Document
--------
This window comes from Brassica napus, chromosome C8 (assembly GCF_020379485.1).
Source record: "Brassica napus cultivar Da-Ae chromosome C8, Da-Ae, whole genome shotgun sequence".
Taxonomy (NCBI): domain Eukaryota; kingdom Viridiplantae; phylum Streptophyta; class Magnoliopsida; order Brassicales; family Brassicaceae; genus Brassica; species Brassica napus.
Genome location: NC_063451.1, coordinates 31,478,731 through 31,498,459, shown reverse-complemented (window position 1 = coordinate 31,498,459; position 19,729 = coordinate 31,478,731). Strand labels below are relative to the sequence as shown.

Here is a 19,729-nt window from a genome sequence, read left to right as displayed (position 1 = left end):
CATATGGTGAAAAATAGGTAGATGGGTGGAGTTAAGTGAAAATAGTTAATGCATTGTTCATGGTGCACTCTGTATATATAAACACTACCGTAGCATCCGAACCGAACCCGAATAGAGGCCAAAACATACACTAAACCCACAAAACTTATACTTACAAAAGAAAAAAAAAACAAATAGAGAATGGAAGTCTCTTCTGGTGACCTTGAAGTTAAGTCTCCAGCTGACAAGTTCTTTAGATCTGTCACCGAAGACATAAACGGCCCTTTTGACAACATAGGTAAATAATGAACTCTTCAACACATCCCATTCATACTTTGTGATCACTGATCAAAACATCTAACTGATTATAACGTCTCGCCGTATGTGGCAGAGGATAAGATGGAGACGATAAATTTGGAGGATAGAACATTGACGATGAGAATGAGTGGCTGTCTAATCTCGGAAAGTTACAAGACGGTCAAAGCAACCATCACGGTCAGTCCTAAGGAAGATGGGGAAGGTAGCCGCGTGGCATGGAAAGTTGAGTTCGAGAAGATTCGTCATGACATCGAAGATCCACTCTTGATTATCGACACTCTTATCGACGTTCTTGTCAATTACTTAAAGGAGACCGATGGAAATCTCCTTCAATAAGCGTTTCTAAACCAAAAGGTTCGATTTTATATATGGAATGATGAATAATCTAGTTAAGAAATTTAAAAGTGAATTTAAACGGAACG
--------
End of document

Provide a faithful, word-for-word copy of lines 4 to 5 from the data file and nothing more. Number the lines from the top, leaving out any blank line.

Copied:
Genome location: NC_063451.1, coordinates 31,478,731 through 31,498,459, shown reverse-complemented (window position 1 = coordinate 31,498,459; position 19,729 = coordinate 31,478,731). Strand labels below are relative to the sequence as shown.

Here is a 19,729-nt window from a genome sequence, read left to right as displayed (position 1 = left end):